Lithuanian media often gripped by herd mentality in times of crisis, say experts

Political scientist Kęstutis Girnius, who used to run the Lithuanian news service at Radio Free Europe, said that the biggest problem for the Lithuanian media was that it was prone to a herd mentality:

“When there’s a perceived threat to Lithuania, some sort of a herd mentality sets in, everyone starts thinking alike, all media outlets report very similarly, provide one-sided information,” Girnius told Žinių Radijas.

There were a number of occasions when that was the case: the impeachment of President Rolandas Paksas in 2004, the Russian-Georgian war in 2008, the Euromaidan events in Ukraine that started in 2014. Reporting in Lithuania’s mainstream media was rather one-sided and uncritical in all those cases, Girnius believes.

Where does this conformity come from? In the case of Russia’s aggression in Ukraine, he says, it might have to do with fear that Russia might also attack the Baltic States.

“Another reason is that once the wave of reporting begins, it is difficult to step back and think critically. Lithuania is a small country, there are not too many sources representing different opinions. It is therefore not that easy to think differently.

“If you live in a bigger country, have access to many sources, follow international media, then you start wondering if things are so straightforward. You see that they are probably not,” Girnius said.

Another problem is the tabloid tint affecting many of the Lithuania’s quality news outlets.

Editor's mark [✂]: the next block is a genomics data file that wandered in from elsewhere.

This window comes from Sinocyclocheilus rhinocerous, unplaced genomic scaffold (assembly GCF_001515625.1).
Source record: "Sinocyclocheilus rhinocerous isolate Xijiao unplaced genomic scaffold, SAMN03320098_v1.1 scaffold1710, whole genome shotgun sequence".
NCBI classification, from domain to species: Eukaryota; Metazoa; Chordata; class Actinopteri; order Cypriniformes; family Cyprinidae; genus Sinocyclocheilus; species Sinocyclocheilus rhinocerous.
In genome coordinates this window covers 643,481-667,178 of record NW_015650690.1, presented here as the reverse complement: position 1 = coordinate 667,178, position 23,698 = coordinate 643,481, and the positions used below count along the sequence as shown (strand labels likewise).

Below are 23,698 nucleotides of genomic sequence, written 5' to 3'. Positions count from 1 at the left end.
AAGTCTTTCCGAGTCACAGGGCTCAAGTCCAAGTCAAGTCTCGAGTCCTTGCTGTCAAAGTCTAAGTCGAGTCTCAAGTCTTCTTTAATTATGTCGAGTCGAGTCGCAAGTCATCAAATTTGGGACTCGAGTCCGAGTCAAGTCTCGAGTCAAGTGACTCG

“Online portals used to contain a lot of news, but now the news is not the most important thing. What dominates is sex, lifestyle and sports or cars,” Girnius said.

“The problem might be that the media tries to cater to all. Since interests are diverse, so the scope expands. The inclination towards tabloid journalism is a negative trend, it presents obvious problems.”

The media’s relationships with government, Girnius adds, is another disconcerting aspect.

“There appear a lot of stories commissioned by ministries of EU institutions. And these stories are not marked clearly enough, saying that they are sponsored content.

“PR agencies also sometimes push through their content into publications. The questions arises then, is it news media or advertising agency? How much can you trust such a publication?” Girnius said.

“I think we must talk about the government’s problems or mistakes. But we need to talk about them in a calm way, without insults or innuendos about unspecified briberies or interests. Otherwise there is a danger of sowing distrust in our government, fostering cynicism, scepticism, etc. But it’s a risk we have and must take,” he said.

Comparing Lithuania’s media landscape to that of the United States, where he spent his formative years, Girnius says that the American media is very diverse.

“I hold the New York Times to be the best paper in the world,” Girnius said. “It has a lot of money, pays much attention to objective reporting, employs very good reporters, holds them to high standards and has extensive editorial processes for news stories.

“This is where it differs very much from the media in Lithuania. In the West, an editor can completely rewrite a story.”

“On the other hand,” Girnius said,” the situation in the US has changed. Two to three decades ago, the three main TV channels tried to report on events objectively and neutrally.”

“Now different channels are very politicised. When you watch the news, you can instantly tell which channel supports the left, which one supports the right. Some politicians are always praised, others demonized. So there are worse publications in the US than in Lithuania,” he said.

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